Our tracking feeds are very powerful: not only they let you subscribe to keywords and boolean expressions, but they also let you subscribe by filtering on meta-data.
As you know, each feed processed by superfeedr has a popularity rank, combining several signals. Using this, our tracking feeds can be used to subscribe to the most peopular feeds. It’s fairly simple:
- Build a track feed with this query:
- Test it by using our search API.
- Subscribe to the track feed.
- After this, your endpoint will receive each entry from all the feed which match your query.
Here’s lthe stream of stories published by sources with a popularity rank greater than 5, in english only (
query=popularity>6). We use Server Sent Events to stream the new items to this page as they arrive.
Distribution of content published by popular feeds
When we introduced our popularity ranking, people asked what was the ranks distribution for the feeds. The distribution is exponential: there are orders of magnitude less feeds with popularity P than with popularity P-1. The graph below shows the distribution (percentage of total feeds) for feeds with a popularity greater than 1. (we removed anything below because it acconts for 85% of feeds!)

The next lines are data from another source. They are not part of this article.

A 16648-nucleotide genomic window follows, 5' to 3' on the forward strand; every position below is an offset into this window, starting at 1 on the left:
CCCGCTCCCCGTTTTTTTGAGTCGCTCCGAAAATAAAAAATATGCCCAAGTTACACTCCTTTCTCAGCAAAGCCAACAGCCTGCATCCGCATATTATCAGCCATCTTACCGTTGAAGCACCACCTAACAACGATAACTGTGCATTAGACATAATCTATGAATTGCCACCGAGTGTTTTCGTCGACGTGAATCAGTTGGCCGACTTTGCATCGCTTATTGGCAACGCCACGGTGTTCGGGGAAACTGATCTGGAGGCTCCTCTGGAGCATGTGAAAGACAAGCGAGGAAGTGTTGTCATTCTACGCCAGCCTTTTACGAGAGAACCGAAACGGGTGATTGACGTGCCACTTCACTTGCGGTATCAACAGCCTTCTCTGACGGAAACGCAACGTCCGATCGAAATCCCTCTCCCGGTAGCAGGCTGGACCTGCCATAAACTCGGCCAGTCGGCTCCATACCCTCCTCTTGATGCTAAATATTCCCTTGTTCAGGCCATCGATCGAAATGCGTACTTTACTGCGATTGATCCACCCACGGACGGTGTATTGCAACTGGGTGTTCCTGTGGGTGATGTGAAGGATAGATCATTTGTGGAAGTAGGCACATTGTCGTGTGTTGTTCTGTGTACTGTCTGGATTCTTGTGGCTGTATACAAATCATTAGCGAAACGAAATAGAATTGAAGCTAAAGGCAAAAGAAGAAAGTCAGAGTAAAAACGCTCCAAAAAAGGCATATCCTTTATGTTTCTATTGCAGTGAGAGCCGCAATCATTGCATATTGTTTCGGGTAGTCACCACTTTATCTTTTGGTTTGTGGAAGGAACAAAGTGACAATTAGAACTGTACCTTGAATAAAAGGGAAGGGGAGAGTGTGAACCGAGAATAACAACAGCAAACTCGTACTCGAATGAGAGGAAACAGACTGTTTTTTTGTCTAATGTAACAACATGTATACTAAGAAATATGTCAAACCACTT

Each of these feeds obviously have a different velocity, which means that the distribution of published items by popularity of their feed is slightly different. Here, stories published by feeds with a popularity smaller than 1 account got 97.1% of stories, so we decided to skip it in the graph below as well.
As you can see, below a popularity of 5, the order of magnitude of stories published is similar. This means that feeds with a popularity of 1, 3, 4 and 5 are each more a lot more verbose than feeds with lower velocities. This is not surprising as this represents feeds from forums, verbose blogs (with multiple authors) or 2nd-tier news sites which tend to publish a lot more than less popular individual blogs for example.
After 5, though, the number of stories drops sharply as there are so few very popular feeds.